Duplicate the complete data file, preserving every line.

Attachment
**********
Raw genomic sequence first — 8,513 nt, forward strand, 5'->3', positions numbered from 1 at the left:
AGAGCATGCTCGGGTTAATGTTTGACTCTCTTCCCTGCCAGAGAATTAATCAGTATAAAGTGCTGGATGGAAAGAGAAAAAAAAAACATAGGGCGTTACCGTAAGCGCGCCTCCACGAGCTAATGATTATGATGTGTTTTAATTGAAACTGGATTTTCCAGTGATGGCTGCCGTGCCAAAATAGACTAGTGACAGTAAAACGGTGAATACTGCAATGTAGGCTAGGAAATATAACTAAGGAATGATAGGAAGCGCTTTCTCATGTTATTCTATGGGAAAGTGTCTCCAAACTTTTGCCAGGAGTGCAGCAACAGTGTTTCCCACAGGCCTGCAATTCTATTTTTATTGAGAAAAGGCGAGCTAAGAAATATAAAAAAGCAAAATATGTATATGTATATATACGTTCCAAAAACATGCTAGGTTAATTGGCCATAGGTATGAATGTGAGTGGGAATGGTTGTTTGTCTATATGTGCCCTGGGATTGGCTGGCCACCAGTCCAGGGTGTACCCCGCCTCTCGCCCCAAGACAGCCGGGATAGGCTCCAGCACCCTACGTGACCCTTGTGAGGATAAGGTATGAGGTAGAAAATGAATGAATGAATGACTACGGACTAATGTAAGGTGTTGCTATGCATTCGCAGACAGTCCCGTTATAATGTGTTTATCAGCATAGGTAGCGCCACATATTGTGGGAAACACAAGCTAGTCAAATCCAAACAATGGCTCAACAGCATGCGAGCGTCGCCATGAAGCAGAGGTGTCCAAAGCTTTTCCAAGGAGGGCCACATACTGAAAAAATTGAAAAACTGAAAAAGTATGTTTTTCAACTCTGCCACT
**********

Raw genomic sequence first — 8,513 nt, forward strand, 5'->3', positions numbered from 1 at the left:
AGAGCATGCTCGGGTTAATGTTTGACTCTCTTCCCTGCCAGAGAATTAATCAGTATAAAGTGCTGGATGGAAAGAGAAAAAAAAAACATAGGGCGTTACCGTAAGCGCGCCTCCACGAGCTAATGATTATGATGTGTTTTAATTGAAACTGGATTTTCCAGTGATGGCTGCCGTGCCAAAATAGACTAGTGACAGTAAAACGGTGAATACTGCAATGTAGGCTAGGAAATATAACTAAGGAATGATAGGAAGCGCTTTCTCATGTTATTCTATGGGAAAGTGTCTCCAAACTTTTGCCAGGAGTGCAGCAACAGTGTTTCCCACAGGCCTGCAATTCTATTTTTATTGAGAAAAGGCGAGCTAAGAAATATAAAAAAGCAAAATATGTATATGTATATATACGTTCCAAAAACATGCTAGGTTAATTGGCCATAGGTATGAATGTGAGTGGGAATGGTTGTTTGTCTATATGTGCCCTGGGATTGGCTGGCCACCAGTCCAGGGTGTACCCCGCCTCTCGCCCCAAGACAGCCGGGATAGGCTCCAGCACCCTACGTGACCCTTGTGAGGATAAGGTATGAGGTAGAAAATGAATGAATGAATGACTACGGACTAATGTAAGGTGTTGCTATGCATTCGCAGACAGTCCCGTTATAATGTGTTTATCAGCATAGGTAGCGCCACATATTGTGGGAAACACAAGCTAGTCAAATCCAAACAATGGCTCAACAGCATGCGAGCGTCGCCATGAAGCAGAGGTGTCCAAAGCTTTTCCAAGGAGGGCCACATACTGAAAAAATTGAAAAACTGAAAAAGTATGTTTTTCAACTCTGCCACT